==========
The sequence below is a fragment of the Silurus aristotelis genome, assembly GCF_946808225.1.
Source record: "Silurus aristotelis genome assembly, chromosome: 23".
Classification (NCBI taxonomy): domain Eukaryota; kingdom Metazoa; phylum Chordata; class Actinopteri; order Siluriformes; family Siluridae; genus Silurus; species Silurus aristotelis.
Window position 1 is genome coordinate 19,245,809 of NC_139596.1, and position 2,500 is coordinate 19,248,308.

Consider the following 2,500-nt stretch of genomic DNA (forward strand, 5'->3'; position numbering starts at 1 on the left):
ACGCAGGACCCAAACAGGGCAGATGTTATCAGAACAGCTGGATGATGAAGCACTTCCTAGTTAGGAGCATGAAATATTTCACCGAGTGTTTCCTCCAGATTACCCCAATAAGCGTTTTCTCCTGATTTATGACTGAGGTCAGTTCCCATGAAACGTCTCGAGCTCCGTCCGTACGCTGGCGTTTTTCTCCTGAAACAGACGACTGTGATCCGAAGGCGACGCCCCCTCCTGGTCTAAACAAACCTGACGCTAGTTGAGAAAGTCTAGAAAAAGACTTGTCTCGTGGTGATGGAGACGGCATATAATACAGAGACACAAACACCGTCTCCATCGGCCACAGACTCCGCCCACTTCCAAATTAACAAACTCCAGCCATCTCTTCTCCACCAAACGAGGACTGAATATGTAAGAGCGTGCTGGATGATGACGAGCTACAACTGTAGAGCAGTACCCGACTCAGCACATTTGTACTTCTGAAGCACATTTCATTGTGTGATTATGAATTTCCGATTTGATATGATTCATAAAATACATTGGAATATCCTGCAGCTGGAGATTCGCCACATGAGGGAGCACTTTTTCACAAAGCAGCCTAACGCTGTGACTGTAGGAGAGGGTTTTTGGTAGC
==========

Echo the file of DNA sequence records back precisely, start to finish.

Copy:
The sequence below is a fragment of the Silurus aristotelis genome, assembly GCF_946808225.1.
Source record: "Silurus aristotelis genome assembly, chromosome: 23".
Classification (NCBI taxonomy): domain Eukaryota; kingdom Metazoa; phylum Chordata; class Actinopteri; order Siluriformes; family Siluridae; genus Silurus; species Silurus aristotelis.
Window position 1 is genome coordinate 19,245,809 of NC_139596.1, and position 2,500 is coordinate 19,248,308.

Consider the following 2,500-nt stretch of genomic DNA (forward strand, 5'->3'; position numbering starts at 1 on the left):
ACGCAGGACCCAAACAGGGCAGATGTTATCAGAACAGCTGGATGATGAAGCACTTCCTAGTTAGGAGCATGAAATATTTCACCGAGTGTTTCCTCCAGATTACCCCAATAAGCGTTTTCTCCTGATTTATGACTGAGGTCAGTTCCCATGAAACGTCTCGAGCTCCGTCCGTACGCTGGCGTTTTTCTCCTGAAACAGACGACTGTGATCCGAAGGCGACGCCCCCTCCTGGTCTAAACAAACCTGACGCTAGTTGAGAAAGTCTAGAAAAAGACTTGTCTCGTGGTGATGGAGACGGCATATAATACAGAGACACAAACACCGTCTCCATCGGCCACAGACTCCGCCCACTTCCAAATTAACAAACTCCAGCCATCTCTTCTCCACCAAACGAGGACTGAATATGTAAGAGCGTGCTGGATGATGACGAGCTACAACTGTAGAGCAGTACCCGACTCAGCACATTTGTACTTCTGAAGCACATTTCATTGTGTGATTATGAATTTCCGATTTGATATGATTCATAAAATACATTGGAATATCCTGCAGCTGGAGATTCGCCACATGAGGGAGCACTTTTTCACAAAGCAGCCTAACGCTGTGACTGTAGGAGAGGGTTTTTGGTAGC